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A double majority is a voting system which requires a majority of votes according to two separate criteria. The mechanism is usually used to require strong support for any measure considered to be of great importance. Typically in legislative bodies, a double majority requirement exists in the form of a quorum being necessary for legislation to be passed.
Examples in use
In Australia, constitutional changes must be passed at a referendum in a majority of states (4 of the 6), and by a majority of voters nationally. Prior to 1977, the votes of citizens in the Northern Territory and the ACT did not affect the national or state-based count. After a Constitution Alteration put to referendum in 1977 and given vice-regal assent on 19 July 1977, Territorial votes contribute towards the national majority, but the Territories themselves do not count towards the majority of states.
Since the patriation of the Canadian constitution in 1982, thorough amending formulae for the constitution were adopted. Per the Constitution Act, 1982, many amendments can be passed only by the Parliament of Canada and a two-thirds majority of the provincial legislatures, those provinces together representing at least 50% of the national population-–this is known as the 7/50 formula (as there were and are 10 provinces, so 7 constitutes a two-thirds majority). Additionally, a province can explicitly choose to dissent to an amendment that "derogates from the legislative powers, the proprietary rights or any other rights or privileges of the legislature or government of a province", in which case it does not apply in that province even if passed. Though not constitutionally mandated, a referendum is also considered to be necessary by some, especially following the precedent established by the Charlottetown Accord in 1992.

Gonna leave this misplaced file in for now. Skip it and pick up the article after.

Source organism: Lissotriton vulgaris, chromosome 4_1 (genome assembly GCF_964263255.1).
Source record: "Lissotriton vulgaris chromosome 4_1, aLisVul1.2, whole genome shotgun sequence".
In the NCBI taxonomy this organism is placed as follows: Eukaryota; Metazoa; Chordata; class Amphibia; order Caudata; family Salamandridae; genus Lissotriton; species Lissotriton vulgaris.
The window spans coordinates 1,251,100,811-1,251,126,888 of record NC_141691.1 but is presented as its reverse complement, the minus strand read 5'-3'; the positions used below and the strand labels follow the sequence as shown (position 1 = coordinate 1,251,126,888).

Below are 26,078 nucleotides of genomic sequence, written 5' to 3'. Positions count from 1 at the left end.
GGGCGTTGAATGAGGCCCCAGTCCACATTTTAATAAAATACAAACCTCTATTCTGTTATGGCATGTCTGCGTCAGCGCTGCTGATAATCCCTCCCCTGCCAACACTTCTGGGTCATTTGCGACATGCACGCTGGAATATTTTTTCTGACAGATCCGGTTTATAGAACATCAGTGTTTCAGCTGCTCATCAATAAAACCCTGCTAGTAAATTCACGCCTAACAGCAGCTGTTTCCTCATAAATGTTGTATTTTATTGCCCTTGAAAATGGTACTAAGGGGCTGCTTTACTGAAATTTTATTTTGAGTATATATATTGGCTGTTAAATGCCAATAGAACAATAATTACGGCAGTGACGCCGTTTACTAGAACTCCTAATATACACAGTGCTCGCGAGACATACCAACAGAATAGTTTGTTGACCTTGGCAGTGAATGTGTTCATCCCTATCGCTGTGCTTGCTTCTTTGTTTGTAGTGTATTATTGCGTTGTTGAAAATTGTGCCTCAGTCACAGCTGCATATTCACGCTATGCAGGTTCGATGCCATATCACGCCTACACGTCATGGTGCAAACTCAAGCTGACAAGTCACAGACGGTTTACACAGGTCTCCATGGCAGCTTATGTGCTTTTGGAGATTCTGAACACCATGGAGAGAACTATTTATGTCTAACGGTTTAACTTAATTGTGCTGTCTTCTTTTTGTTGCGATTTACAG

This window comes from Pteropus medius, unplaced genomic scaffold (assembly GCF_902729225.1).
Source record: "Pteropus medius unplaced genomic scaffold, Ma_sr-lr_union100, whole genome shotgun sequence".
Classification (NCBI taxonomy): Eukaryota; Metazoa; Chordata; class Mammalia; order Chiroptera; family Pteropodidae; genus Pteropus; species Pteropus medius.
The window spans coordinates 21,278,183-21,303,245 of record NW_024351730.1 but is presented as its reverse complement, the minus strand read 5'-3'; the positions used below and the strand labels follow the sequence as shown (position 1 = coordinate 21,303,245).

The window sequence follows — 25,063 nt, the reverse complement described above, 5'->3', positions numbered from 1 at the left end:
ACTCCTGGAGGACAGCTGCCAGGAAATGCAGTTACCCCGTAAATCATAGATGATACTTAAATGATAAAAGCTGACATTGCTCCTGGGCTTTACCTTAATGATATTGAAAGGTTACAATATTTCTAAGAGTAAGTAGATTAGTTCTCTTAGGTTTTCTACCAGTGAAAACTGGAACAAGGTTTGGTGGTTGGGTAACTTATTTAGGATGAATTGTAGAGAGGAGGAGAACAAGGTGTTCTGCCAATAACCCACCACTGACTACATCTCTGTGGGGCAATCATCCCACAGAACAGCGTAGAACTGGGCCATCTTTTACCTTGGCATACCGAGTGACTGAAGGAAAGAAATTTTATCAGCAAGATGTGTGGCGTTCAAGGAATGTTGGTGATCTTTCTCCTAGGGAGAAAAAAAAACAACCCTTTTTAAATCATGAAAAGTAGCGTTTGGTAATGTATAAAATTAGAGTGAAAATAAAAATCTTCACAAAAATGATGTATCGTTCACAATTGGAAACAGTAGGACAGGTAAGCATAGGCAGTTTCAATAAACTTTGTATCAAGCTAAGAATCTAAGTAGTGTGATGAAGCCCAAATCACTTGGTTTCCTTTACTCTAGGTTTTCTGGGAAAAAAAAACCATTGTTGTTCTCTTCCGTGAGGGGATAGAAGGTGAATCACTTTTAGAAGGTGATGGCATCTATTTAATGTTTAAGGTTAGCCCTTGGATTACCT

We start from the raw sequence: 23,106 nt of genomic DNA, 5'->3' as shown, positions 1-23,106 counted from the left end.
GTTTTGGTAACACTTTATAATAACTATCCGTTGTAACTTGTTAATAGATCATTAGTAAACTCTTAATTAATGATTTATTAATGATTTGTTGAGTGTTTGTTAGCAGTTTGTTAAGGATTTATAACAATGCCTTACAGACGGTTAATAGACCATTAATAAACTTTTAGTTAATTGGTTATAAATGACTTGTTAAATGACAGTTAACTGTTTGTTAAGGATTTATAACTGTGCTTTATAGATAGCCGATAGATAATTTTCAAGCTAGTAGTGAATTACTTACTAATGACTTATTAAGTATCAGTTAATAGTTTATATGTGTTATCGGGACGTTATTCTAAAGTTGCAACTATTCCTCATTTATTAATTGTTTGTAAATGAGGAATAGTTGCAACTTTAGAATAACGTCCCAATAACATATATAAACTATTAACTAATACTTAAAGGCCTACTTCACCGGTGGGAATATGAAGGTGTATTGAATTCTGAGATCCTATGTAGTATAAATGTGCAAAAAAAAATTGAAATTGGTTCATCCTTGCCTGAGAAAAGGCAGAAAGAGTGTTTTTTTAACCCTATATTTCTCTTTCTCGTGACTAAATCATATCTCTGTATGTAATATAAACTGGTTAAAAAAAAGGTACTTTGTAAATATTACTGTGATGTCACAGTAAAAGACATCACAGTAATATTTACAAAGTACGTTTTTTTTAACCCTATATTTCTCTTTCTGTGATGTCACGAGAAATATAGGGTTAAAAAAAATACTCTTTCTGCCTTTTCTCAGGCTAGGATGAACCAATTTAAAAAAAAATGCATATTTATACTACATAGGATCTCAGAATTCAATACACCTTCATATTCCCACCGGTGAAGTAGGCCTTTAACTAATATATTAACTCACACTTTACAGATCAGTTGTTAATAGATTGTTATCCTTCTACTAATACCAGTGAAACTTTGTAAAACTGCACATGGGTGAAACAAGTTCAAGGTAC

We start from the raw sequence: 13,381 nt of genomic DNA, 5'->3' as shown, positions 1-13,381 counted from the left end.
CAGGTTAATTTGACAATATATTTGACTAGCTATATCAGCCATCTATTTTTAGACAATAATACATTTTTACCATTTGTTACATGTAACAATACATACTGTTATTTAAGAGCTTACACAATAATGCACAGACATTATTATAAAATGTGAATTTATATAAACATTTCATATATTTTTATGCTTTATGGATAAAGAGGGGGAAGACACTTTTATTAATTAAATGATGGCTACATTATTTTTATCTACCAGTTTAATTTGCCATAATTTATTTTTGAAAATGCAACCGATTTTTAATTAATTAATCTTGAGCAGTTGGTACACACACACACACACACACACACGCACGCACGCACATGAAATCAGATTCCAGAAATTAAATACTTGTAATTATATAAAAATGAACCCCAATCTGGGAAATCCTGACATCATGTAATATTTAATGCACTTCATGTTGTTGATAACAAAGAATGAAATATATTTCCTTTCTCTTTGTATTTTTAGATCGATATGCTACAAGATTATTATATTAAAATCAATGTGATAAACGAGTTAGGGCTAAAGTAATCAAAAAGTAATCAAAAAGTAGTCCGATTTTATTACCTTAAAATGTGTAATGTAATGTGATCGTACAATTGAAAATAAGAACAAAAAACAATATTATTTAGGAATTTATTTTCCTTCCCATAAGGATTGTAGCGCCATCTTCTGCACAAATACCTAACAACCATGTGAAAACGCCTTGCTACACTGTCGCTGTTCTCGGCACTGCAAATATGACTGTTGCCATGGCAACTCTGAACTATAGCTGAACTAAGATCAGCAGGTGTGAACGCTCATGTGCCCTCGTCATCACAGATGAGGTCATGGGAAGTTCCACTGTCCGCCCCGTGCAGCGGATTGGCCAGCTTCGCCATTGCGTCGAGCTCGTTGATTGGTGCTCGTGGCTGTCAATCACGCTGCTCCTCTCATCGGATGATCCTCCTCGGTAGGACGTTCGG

However, there are some parts of the constitution that can be modified only by a vote of all the provinces plus the Parliament of Canada; these include changes to the composition of the Supreme Court of Canada, changing the process for amending the constitution itself, or any act affecting the Canadian monarch or Governor General.
In the European Union, double majority voting replaced artificial voting weights for votes requiring a qualified majority in the Council of the European Union following implementation of the Treaty of Lisbon. A qualified majority requires 55% of voting EU member states, representing at least 65% of the population of voting members for a European Commission proposal to be approved. This increases to 72% of voting members states, representing at least 65% of the EU population of voting members should the proposal originate from a member state. Proposals can be blocked should a qualified majority of least four Council members representing more than 35% of the EU population be formed.